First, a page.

Spring

grilledasparagusThis is the perfect time of year to serve fresh asparagus and one great method for cooking is an indoor grill pan.

I generally prefer the thin stalks for steaming and fat stalks for grilling, but use whatever you want – fat, thin, green or white. Choose bunches with tightly closed tips and no flowering.

Delicious asparagus depends on freshness and proper preparation. Pan grilling gives you slightly charred stalks with delicious brown spots that you get from roasting or barbecuing without having to heat up your oven or grill.

The lemon vinaigrette enhances the dish perfectly and adds to the bright fresh flavor of the asparagus.

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coconut-tapioca-pudding-with-strawberries-and-basil-summer-in-a-jarIt's Spring, but you really wouldn't know it where I live. The rain has been relentless. But strawberries are in season and the stores are filled with rows and rows of these beauties.

Have you ever paired strawberry and basil together? It's a magical combination. Couple that with a vanilla infused coconut pudding and you'll swear you've been transported to an island somewhere.

This is a lovely way to end dinner or a brunch, it's pretty too!

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easyasparahusWhile I wait (and wait) for our local asparagus, it occurs to me that everyone else is not waiting. The grocery stores are full of asparagus (from elsewhere, wherever that is) and it is hard to walk down the produce aisles without snatching up a bunch. I understand, really I do, and that is probably why my two blogs on asparagus from last year are getting hit up a lot these days. So okay, I can’t be my stubborn self and wait another month to offer up more asparagus recipes. Especially because there are about a gazillion different ways to cook asparagus—almost all of them pretty darn quick—so I can come back to this provocative vegetable again. Soon.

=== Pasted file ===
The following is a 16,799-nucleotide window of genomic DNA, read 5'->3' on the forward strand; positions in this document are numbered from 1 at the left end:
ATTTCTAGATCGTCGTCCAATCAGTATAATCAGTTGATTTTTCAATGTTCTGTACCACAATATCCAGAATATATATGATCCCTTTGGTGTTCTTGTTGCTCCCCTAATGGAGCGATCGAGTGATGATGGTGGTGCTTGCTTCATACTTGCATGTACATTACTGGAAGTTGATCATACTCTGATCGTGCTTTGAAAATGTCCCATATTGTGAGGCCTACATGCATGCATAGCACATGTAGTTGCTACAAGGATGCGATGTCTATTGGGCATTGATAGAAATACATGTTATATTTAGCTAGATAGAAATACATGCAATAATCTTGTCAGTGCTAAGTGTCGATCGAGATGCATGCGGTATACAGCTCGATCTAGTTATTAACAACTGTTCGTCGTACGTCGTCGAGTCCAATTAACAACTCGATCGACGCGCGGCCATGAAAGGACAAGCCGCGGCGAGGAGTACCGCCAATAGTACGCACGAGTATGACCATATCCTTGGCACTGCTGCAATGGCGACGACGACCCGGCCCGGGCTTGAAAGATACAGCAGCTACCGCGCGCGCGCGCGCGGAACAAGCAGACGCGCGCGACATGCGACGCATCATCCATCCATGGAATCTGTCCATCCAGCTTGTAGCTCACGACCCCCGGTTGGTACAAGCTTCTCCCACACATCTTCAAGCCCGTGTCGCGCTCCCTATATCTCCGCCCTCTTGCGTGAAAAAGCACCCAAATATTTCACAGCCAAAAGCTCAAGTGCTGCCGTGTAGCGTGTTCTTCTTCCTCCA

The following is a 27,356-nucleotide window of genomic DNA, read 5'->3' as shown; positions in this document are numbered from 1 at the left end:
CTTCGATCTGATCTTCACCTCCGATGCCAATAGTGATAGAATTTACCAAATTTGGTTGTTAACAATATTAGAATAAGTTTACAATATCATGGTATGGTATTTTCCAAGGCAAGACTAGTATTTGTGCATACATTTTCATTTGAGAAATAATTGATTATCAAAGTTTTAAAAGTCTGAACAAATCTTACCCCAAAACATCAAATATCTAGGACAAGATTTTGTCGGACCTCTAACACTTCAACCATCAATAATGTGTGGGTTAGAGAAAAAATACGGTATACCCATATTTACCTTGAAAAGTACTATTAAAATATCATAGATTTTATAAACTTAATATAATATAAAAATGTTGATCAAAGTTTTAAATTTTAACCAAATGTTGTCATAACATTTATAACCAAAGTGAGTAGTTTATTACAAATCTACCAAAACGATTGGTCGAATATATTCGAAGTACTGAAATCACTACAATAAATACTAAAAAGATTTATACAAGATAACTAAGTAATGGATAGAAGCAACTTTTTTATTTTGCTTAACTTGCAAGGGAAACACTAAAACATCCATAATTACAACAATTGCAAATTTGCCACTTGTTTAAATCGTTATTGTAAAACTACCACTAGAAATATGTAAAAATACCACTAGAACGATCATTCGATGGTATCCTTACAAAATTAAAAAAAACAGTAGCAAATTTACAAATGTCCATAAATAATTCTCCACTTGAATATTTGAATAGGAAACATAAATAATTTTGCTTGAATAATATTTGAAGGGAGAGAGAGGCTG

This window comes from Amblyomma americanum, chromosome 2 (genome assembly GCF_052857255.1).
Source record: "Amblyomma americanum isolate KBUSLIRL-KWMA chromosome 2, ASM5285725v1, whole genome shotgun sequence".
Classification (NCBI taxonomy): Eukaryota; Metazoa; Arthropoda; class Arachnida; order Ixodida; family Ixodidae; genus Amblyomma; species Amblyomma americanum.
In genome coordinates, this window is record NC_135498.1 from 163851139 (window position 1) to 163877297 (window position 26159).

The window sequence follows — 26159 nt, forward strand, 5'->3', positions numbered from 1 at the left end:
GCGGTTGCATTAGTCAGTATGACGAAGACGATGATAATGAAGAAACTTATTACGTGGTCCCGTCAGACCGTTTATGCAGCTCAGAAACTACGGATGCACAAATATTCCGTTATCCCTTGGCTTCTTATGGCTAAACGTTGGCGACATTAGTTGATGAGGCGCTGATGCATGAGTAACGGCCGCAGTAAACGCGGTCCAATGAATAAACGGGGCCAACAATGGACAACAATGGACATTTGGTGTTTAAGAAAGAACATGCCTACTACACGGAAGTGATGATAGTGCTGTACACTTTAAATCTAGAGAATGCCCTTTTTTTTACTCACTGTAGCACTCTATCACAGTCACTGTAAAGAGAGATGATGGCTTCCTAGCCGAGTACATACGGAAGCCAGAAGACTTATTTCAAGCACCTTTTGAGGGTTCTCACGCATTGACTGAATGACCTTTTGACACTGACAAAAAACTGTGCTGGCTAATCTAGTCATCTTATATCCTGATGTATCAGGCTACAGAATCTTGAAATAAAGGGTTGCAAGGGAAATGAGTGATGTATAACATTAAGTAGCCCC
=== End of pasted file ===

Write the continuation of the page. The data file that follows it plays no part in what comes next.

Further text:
While I love quick-braising and sautéing asparagus, I think the method that may be the absolute speediest may offer up some of the best flavor, too. It’s stir-frying. Two to three minutes, and you’ve got a beguiling roasty-toasty flavor and a nice crisp-tender texture. A few keys here: Slice the asparagus thinly on the bias for the best browning; don’t use a lot of fat; keep the heat cranked up. (I love the bowl shape of my non-stick stir-fry pan, but you can substitute with a nonstick skillet—just stir more frequently.)

I like to include a bit of garlic, some sliced scallions or shallots (as in the recipe below), or a combo of ginger and garlic in an asparagus stir-fry—but not much more. I don’t make a finishing pan sauce for it, in order to let that pure flavor shine through. (I do, however, sometimes like a cool, creamy garnish for this dish—crème frâiche is lovely.)

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asparagiWe bought our house in Umbria ten years ago this past summer.

A couple of months after the sale was completed the former owners, Bruno and Mayes, came over for lunch. And as the lunch lingered, as lunches in Umbria do, Bruno interrupted himself in mid-lecture on the glories of Roman pasta.

“Asparagi,” he said calmly. He got up from his chair, crossed over to the wall of our ancient wood-burning oven and snapped off a pencil-thin spear of wild asparagus that was hiding in and among the other grasses.

“It’s all over the place,” he said. “April is the time. You’ll see hundreds of contadini in the fields and by the side of the road, harvesting them. Here, taste.”

I bit off the end of the slender stalk and chewed on it a bit. It was raw, of course, and a little stringy but the taste fairly attacked me with its vibrancy. Wild asparagus is way wilder than tame asparagus.

“Just imagine,” I thought, “how it’ll make my pee smell.”

With that noble scientific quest in mind, I immediately began to search for more. I looked all around the forno, where Bruno found his and then up the hill toward the olive trees, but there were no more spears to be found.

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asparagusquiche.jpg One of the first signs that spring has arrived is the availability of bright green vegetables, like asparagus. There is something special about an asparagus spear emerging from the ground. Right now asparagus is available at the Union square Greenmarket. In the supermarket it's available all-year round, but the best time to get pencil-thin asparagus is during springtime. It's at its most tender and succulent. Steamed for a few minutes, roasted, or grilled, asparagus is a delightful vegetable prepared in any which way. Its color becomes vivid green after cooking and for me that represents the essence of spring.

I enjoy eating asparagus in many forms, but I like it most in quiche, one of the favorite brunch foods here in the States. Though the French even eat it for lunch or dinner. Quiche was originally meant just for breakfast in the French province of Lorraine, from where it originated. Surprisingly the tradition of quiche-making comes from a time when Lorraine belonged to Germany. The dish used to be called kuchen, which is German for cake, and instead of a pie crust, it was made with bread dough—basically a pizza. Once the region changed rule, the German name was eventually transliterated into French and the recipe changed too. The most well-known recipe is Quiche Lorraine, filled with just bacon.

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